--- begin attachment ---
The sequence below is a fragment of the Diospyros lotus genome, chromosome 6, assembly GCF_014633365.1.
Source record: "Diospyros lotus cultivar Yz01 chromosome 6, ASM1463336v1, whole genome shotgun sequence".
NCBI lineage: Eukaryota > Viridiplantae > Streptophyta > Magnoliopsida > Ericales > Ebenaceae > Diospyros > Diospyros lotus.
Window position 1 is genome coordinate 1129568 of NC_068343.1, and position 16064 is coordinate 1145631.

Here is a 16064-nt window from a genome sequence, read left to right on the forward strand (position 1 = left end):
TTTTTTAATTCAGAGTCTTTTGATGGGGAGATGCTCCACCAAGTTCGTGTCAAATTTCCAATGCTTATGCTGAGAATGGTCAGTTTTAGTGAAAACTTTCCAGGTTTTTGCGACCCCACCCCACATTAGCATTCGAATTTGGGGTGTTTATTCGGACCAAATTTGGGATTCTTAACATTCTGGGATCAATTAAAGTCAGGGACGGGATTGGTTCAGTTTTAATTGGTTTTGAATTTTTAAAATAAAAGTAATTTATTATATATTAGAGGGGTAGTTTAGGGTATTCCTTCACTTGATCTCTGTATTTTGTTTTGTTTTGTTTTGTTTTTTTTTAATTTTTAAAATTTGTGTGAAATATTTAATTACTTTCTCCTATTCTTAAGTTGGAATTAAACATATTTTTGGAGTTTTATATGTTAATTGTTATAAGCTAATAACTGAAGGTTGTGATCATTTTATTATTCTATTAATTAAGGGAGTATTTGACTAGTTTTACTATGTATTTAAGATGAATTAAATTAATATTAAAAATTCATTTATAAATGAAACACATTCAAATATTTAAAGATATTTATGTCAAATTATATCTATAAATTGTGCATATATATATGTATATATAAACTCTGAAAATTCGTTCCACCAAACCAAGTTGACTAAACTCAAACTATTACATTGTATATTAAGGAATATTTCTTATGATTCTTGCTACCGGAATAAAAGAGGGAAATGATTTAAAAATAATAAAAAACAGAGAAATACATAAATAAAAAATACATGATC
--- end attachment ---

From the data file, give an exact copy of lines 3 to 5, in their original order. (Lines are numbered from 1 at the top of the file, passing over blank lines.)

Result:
NCBI lineage: Eukaryota > Viridiplantae > Streptophyta > Magnoliopsida > Ericales > Ebenaceae > Diospyros > Diospyros lotus.
Window position 1 is genome coordinate 1129568 of NC_068343.1, and position 16064 is coordinate 1145631.

Here is a 16064-nt window from a genome sequence, read left to right on the forward strand (position 1 = left end):